|Mar-26-03|| ||ughaibu: A rare case of Lasker being out calculated. Nevertheless it's close right till the end. |
|Jun-01-03|| ||sleepkid: Actually, I think it's a rare case of Lasker missing the best defense. I feel that Lasker missed a golden opportunity to save half a point! (or maybe even get a whole point!?)
55. Bh5! should draw for Lasker, as black can't prevent him from queening first and must lose a tempo if he wants to avoid letting white queen with check. Some variations might be...|
55. Bh5 Rxh5 56. Kxh5 f3 57. h7 f2 58. h8=Q+ Ke4 59. Qf8 Ke3 60. Qxb4 with an easy draw. (there might even be a win in there, but I'm not going to try and analyze how the queen can stop both pawns)
55. Bh5 f3 56. h7 f2 57. h8=Q+ Ke4 (other moves either drop the rook, or lose the pawn, either way losing the game.) 58. Bf3+ Kxf3 59. Qxh4 f1=Q 60. Qxb4 draw.
in fact, it may even be possible for white to win the game depending on black's play, but I'm too tired right now to analyze that all out (just got home from work). I just saw 55. Bh5 and the draw, if someone else wants to try and analyze a win out of that, go ahead.
oh, and just in case your wondering, black can't queen the other pawn either. (since it ends up on b2 when white Queens on h8 with check.)
|Jun-01-03|| ||ughaibu: Sleepkid: Great stuff, very strange that Lasker missed the chance. |
|Jun-01-03|| ||caseyclyde: If Bh5, then after Rxh5, the black king moves to f6 and stops the white pawn from queening and white can't stop the black pawns. |
|Jun-01-03|| ||ughaibu: Caseyclyde: Even greater stuff, thanks. |
|Jun-01-03|| ||sleepkid: caseyclyde: very true. that will teach me to look at this site after coming home from work. . . I was simply too tired, but thought Bh5 was a great move. It was an almost great move. heheh. |
|Apr-01-06|| ||wintep: It looks like 28. Rb6 was the deciding mistake.|
|Feb-22-09|| ||birthtimes: We must remember that Lasker was 67 years old at this time, and this was the first tournament he ever played in that he failed to be among the prize winners. He could no longer keep it up throughout, yet he finished in 6th place (out of 10), behind Capablanca, Botvinnik, Flohr, Lilienthal, and Ragozin.|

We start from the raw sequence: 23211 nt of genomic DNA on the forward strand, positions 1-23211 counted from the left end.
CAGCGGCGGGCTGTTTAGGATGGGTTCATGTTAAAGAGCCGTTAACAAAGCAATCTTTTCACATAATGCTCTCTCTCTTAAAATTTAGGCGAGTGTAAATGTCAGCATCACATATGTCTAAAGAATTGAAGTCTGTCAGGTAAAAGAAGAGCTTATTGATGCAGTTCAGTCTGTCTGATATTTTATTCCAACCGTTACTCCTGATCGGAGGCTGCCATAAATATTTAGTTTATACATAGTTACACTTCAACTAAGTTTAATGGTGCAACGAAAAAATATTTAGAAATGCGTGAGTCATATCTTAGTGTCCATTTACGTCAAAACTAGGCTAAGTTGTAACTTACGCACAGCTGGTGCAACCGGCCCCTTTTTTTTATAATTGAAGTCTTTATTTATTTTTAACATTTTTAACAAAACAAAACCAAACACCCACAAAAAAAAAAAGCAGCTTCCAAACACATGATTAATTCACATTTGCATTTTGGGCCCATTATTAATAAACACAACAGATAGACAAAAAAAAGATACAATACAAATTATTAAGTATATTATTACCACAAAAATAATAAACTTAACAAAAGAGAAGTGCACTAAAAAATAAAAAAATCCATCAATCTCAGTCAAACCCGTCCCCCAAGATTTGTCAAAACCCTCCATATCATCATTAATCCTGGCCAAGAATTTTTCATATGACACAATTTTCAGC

|Feb-22-09|| ||Pawn and Two: Ragozin noted that Lasker's 25.Rd6 lost the exchange by force. He indicated Black held the advantage, but White could have maintained material equilibrium by 25.Qf3 Qa7+ 26.Kh1 Rxc2 27.b4 Bb6 28.Rd1 Qc7.|
Fritz agrees with Ragozin that Black held the advantage at move 25, and that White's best move is 25.Qf3: (-.69) (22 ply) 25.Qf3 Qa7+ 26.Kh1 Rxc2 27.b4, (-.83) (22 ply) 27...Rf2 28.Qd1 Bb6 29.Rd2 Rxd2 30.Qxd2 Qc7 31.Qe1.
However, Lasker's choice to play the exchange down for a Pawn also offered practical chances for survivial.
Ragozin soon found out it was no easy matter to win this endgame.
|Feb-22-09|| ||Pawn and Two: After Black won the exchange, and the Queens were exchanged, both players correctly centralized their Kings. But then Ragozin erred, and Lasker then had his drawing chances!|
Ragozin noted that instead of 35...h6?, he should have played 35...Re5+!. He stated that 35...h6?, gave White real chances of a draw, and indicated 35...Re5+ was correct, improving the position of his Rook. If then 36.Kd4, he could play 36...Re1. Ragozin stated, in an ending like this, the Rook will develop great strength at the rear of the opponent.
Fritz confirms 35...Re5+ was Black's best move: (-1.26) (24 ply) 36.Kd2! (preventing 36...Re1) Kc5 37.c3 Re7 38.b3 Kd5.